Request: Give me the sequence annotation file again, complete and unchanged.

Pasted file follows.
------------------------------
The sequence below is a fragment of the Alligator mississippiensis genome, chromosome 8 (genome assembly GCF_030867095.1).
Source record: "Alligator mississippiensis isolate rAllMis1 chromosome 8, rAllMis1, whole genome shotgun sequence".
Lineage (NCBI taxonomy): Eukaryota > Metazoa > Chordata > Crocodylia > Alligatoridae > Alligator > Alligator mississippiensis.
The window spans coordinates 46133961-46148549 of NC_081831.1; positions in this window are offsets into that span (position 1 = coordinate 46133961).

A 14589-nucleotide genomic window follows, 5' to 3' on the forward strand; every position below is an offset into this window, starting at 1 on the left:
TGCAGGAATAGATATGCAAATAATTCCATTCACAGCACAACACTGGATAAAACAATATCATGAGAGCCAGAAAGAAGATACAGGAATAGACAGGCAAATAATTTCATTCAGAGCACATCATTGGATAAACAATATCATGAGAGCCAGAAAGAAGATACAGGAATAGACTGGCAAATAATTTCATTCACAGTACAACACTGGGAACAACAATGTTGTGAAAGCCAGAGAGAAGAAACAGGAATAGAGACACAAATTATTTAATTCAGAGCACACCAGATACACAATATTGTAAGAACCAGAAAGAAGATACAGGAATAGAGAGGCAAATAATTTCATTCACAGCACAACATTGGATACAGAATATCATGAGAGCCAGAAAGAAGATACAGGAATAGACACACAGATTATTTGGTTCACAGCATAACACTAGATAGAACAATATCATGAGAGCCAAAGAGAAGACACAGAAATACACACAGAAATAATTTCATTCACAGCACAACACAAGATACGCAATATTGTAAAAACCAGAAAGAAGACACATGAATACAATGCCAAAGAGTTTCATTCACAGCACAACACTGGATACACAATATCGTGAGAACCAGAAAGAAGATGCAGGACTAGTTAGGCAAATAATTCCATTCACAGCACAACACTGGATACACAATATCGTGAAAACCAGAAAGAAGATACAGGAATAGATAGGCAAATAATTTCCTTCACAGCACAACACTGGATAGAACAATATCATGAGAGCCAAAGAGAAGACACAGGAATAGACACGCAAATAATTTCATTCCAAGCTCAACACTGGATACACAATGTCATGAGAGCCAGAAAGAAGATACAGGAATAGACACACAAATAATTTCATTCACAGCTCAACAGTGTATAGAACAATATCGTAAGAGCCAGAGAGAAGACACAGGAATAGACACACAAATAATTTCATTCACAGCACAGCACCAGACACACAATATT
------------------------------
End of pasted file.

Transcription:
The sequence below is a fragment of the Alligator mississippiensis genome, chromosome 8 (genome assembly GCF_030867095.1).
Source record: "Alligator mississippiensis isolate rAllMis1 chromosome 8, rAllMis1, whole genome shotgun sequence".
Lineage (NCBI taxonomy): Eukaryota > Metazoa > Chordata > Crocodylia > Alligatoridae > Alligator > Alligator mississippiensis.
The window spans coordinates 46133961-46148549 of NC_081831.1; positions in this window are offsets into that span (position 1 = coordinate 46133961).

A 14589-nucleotide genomic window follows, 5' to 3' on the forward strand; every position below is an offset into this window, starting at 1 on the left:
TGCAGGAATAGATATGCAAATAATTCCATTCACAGCACAACACTGGATAAAACAATATCATGAGAGCCAGAAAGAAGATACAGGAATAGACAGGCAAATAATTTCATTCAGAGCACATCATTGGATAAACAATATCATGAGAGCCAGAAAGAAGATACAGGAATAGACTGGCAAATAATTTCATTCACAGTACAACACTGGGAACAACAATGTTGTGAAAGCCAGAGAGAAGAAACAGGAATAGAGACACAAATTATTTAATTCAGAGCACACCAGATACACAATATTGTAAGAACCAGAAAGAAGATACAGGAATAGAGAGGCAAATAATTTCATTCACAGCACAACATTGGATACAGAATATCATGAGAGCCAGAAAGAAGATACAGGAATAGACACACAGATTATTTGGTTCACAGCATAACACTAGATAGAACAATATCATGAGAGCCAAAGAGAAGACACAGAAATACACACAGAAATAATTTCATTCACAGCACAACACAAGATACGCAATATTGTAAAAACCAGAAAGAAGACACATGAATACAATGCCAAAGAGTTTCATTCACAGCACAACACTGGATACACAATATCGTGAGAACCAGAAAGAAGATGCAGGACTAGTTAGGCAAATAATTCCATTCACAGCACAACACTGGATACACAATATCGTGAAAACCAGAAAGAAGATACAGGAATAGATAGGCAAATAATTTCCTTCACAGCACAACACTGGATAGAACAATATCATGAGAGCCAAAGAGAAGACACAGGAATAGACACGCAAATAATTTCATTCCAAGCTCAACACTGGATACACAATGTCATGAGAGCCAGAAAGAAGATACAGGAATAGACACACAAATAATTTCATTCACAGCTCAACAGTGTATAGAACAATATCGTAAGAGCCAGAGAGAAGACACAGGAATAGACACACAAATAATTTCATTCACAGCACAGCACCAGACACACAATATT